As estate agents we work for the vendor and our job is to get them the highest net price. To do this we need to ensure that every piece of marketing material we produce to promote the vendor’s property is professional.
Sounds simple doesn’t it! But why aren’t many of you doing it?
A couple of weeks ago I heard a shocking story I would like to share. The estate agent in this case treated the vendor appallingly. Let me explain.
The vendor had future plans that meant they needed to sell within a specific time frame, a month. The agent contracted promised they could deliver a sale within a month and the property was quickly on the market. Very poor and distorted photographs were taken, that it had a truly negative impression of what actually was a decent property.
As we are all very much aware virtually all buyers start their search online. So the photographs give the first impression of the property to potential buyers. The photos are, whether you like it or not, crucial to the decision on whether to view a property or not.
Two stressful months later the property was still on the market and had not had one single viewing. The price was not the issue, as it was very competitive and reflective of the market, but the photos just put buyers off. That was until a few weeks later a gentleman decided to take a risk and view the property. He couldn’t believe his luck when he saw the condition and size of the home, and swiftly made a cheeky offer, which unfortunately the vendors were compelled to accept. Their plans had been delayed that it was costing them daily, and the stress had been too much. They had, had no viewings and were desperate to start their new life.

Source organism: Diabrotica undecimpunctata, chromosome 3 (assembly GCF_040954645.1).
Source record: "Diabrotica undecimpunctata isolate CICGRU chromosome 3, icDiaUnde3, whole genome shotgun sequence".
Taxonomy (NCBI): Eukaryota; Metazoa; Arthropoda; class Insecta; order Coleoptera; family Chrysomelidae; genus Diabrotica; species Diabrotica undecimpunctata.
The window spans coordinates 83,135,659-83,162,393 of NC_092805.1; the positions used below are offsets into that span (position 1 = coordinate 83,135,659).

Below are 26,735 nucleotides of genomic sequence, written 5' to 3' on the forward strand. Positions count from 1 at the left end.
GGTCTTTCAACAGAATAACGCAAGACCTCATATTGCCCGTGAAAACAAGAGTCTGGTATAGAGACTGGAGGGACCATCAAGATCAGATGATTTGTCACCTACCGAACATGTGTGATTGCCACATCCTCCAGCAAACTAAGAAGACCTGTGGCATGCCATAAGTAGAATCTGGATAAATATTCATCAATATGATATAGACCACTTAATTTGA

So instead of helping the vendor achieve the highest net price for their property, this estate agent, because of the poor photographs, managed to negotiate a £20,000 drop on the asking price. Needless to say they had one very unhappy vendor, who also had requests from three of his friends to recommend an agent. If that agent had done a good job they would have potentially had another three properties on their books.
It is stories such as these that damage the reputation of our industry. We are trusted specialists; we are trusted with our clients’ biggest tax-free asset. Trust is never given lightly and we should respect the trust and responsibility we are given.
Never dismiss the importance of quality photographs, they can add value to a property and can be the catalyst for a larger number of viewings, leading to more competition for the property and potentially a higher price.
Let photographs sell a property not COST it!
If you have any similar positive or negative stories I would be very interested to hear them.